“NXT is really about getting everyone in the company to challenge the way they do things, and to see how data and technology can create better value propositions,” says Boudet. “We are going to re-invent every single one of our businesses in the same way, understanding how key data and technology will impact clients.” But, he says, the firm will be wary of moving too quickly, before the industry is ready to evolve.
Vrensen believes the industry needs a shakeup. “It is time we try some new tools, rather than using the ones we have,” he says. “Managing risk is something our clients require from us collectively as an industry, and something we haven’t always done a great job of in the past. In this respect, we need data scientists like GeoPhy to help us understand the avalanche of new information that is available.”
The growth of proptech
Big data is just one part of the boom in property technology, or proptech, investments.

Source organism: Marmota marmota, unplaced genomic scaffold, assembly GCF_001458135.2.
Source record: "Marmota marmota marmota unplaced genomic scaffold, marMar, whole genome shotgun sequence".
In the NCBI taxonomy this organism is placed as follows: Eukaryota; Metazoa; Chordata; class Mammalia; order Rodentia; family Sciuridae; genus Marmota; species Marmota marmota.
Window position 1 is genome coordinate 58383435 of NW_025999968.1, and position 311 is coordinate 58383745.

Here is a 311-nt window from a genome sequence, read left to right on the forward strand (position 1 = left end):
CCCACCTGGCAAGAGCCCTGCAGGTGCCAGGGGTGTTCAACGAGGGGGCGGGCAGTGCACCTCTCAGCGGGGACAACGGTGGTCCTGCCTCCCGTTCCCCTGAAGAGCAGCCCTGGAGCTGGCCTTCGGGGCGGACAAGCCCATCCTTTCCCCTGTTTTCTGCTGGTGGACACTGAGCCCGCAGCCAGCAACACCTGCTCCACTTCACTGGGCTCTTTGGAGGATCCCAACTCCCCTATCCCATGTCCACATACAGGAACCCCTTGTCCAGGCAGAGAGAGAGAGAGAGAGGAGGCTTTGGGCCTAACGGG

In 2015, $1.9bn (€1.6bn) was invested in real estate technology companies worldwide. In 2016, that figure rose 36% to $2.6bn, according to JLL. Market participants expect exponential growth in future.
That means there are other opportunities to invest in the data boom, and in other technology through underlying proptech companies. “If you were investing in UK real estate and London over the last 20 years, it was a very easy task,” says Dominic Wilson, co-founder of Pi Labs, Europe’s first venture capital platform investing exclusively in early-stage proptech.
“You invested money and you watched it grow. But political and financial events over the last 10 years have meant that real estate investors and asset managers and owners have had to think more creatively about how they find value. Technology is at the forefront of the tools they will use.”
The firm closed its second fund at $10m in September, and has invested in companies like Brolly, the UK’s first artificially intelligent insurance advisory application, and Airsorted, a global Airbnb management service, as well as Plentific, a platform connecting homeowners to tradespeople.